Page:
All week I have been searching the sea front at
Sandwich and Kingsdown for a wheatear or a black redstart and today was no different.
I arrived at the rifle range, Kingsdown, at 6.45am in bright sunshine. Immediately I spotted a male kestrel and as I walked south 2 peregrines came into view from the south. I fired off a few shots and although the quality is pretty rubbish you can see from the pictures one of the birds had very worn secondaries.
That was about it other than a few chaffinch, mippits and pied wagtails seen/heard going north but the numbers were very low.
I then moved on to
Sandwich and again searched all the normal places for wheatears etc with the same success as I’d had at Kingsdown. There was one unusual sighting at Sandwich – a fulmar flying around the beach front houses.
After a brief visit to Restharrow scrape (no change on the rest of the week) I returned to Kingsdown as did Steve Raynaert, who was birding the same sites as myself.
Fog was rolling in by this time and in places was pretty thick however at Kingsdown it was thinning.
At the Rifle Range the kestrel was on a sign post but didn’t allow us to get close and both mippits and rock pipit were seen but otherwise it was much as before.
At the southern most end of the rifle range I had just stopped to have a pee when Steve shouted “peregrine”- it’s timing could not have been better! I did manage to fire off a few pictures but it’s difficult to concentrate on photography with your trousers slipping down your legs!!!!!!! This was the best I could manage. The bird has a colour ring on it but I can’t read it from any of my pictures.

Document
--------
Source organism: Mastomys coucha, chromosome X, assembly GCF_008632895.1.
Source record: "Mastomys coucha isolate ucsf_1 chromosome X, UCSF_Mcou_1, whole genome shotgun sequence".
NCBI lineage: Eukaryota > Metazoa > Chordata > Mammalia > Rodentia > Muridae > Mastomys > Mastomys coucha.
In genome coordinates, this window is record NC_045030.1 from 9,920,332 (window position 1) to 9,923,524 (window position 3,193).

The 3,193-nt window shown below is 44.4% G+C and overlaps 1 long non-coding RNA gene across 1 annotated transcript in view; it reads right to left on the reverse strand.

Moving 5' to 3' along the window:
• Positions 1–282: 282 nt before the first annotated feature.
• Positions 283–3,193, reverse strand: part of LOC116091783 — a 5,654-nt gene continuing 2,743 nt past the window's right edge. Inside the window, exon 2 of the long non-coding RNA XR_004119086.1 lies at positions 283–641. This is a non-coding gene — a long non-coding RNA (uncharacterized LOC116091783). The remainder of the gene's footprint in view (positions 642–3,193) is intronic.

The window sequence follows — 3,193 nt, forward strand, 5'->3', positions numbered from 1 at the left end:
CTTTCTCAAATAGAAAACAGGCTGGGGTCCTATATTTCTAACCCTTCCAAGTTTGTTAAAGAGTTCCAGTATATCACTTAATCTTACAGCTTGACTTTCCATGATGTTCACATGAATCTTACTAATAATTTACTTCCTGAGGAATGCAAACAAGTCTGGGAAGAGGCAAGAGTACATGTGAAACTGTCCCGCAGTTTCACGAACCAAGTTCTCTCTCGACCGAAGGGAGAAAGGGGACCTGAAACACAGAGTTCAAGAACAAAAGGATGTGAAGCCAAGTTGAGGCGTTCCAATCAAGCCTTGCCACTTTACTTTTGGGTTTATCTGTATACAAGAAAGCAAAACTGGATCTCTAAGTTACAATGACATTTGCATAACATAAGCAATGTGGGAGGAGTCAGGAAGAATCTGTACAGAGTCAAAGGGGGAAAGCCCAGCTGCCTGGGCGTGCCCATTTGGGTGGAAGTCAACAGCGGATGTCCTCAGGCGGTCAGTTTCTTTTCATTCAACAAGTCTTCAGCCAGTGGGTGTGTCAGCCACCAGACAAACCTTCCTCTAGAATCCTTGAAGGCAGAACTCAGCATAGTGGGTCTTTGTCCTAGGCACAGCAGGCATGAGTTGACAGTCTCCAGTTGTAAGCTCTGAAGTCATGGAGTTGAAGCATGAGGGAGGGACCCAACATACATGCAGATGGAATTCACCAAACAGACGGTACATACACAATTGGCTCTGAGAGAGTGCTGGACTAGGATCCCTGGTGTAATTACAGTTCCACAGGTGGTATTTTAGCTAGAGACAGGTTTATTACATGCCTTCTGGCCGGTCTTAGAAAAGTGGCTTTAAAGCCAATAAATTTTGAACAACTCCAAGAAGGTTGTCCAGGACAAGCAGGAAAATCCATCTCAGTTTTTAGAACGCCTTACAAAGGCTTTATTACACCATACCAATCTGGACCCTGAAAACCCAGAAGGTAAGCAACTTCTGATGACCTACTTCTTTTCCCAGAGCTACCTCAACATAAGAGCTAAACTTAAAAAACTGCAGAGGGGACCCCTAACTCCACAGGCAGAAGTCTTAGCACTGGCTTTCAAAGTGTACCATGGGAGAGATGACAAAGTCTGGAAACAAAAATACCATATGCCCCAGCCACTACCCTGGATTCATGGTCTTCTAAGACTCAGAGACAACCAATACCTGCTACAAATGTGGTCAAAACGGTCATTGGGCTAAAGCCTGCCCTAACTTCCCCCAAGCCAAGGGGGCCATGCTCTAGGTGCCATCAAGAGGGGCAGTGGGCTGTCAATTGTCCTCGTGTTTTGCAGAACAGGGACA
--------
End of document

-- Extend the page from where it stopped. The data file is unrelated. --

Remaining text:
The bird eventually landed on the cliff face ~200yrds south of the Rifle range and sat there for ages.
Steve gave up waiting but I was determined to try and get some better shots of it now that my trousers had been fastened.
Eventually it came off the cliff face and flew overhead but it was immediately joined by a second bird that came off the cliff face a little north of me. The 2 were flying out to sea when a lot of screaming took place and a 3rd bird appeared. I lost track of who was whom but 2 of the birds locked talons and spiralled a couple of times before disengaging.
Whilst all this was going on I was clicking away with the camera however the patchy low cloud/fog meant the birds were continually disappearing and undoubtedly prevented some superb shots being obtained.
After a few moments 2 of the birds returned to the cliff landing about 20 yrds from each other.
Eventually they flew off – one north and the other out to sea but both were lost from view.
I decided it was time to go home but as I was walking back to the car I heard a kestrel call and spotted it flying along the cliff face. Needless to say I fired off some shots of him!
So a good day for the local raptors even if the migrants are staying away.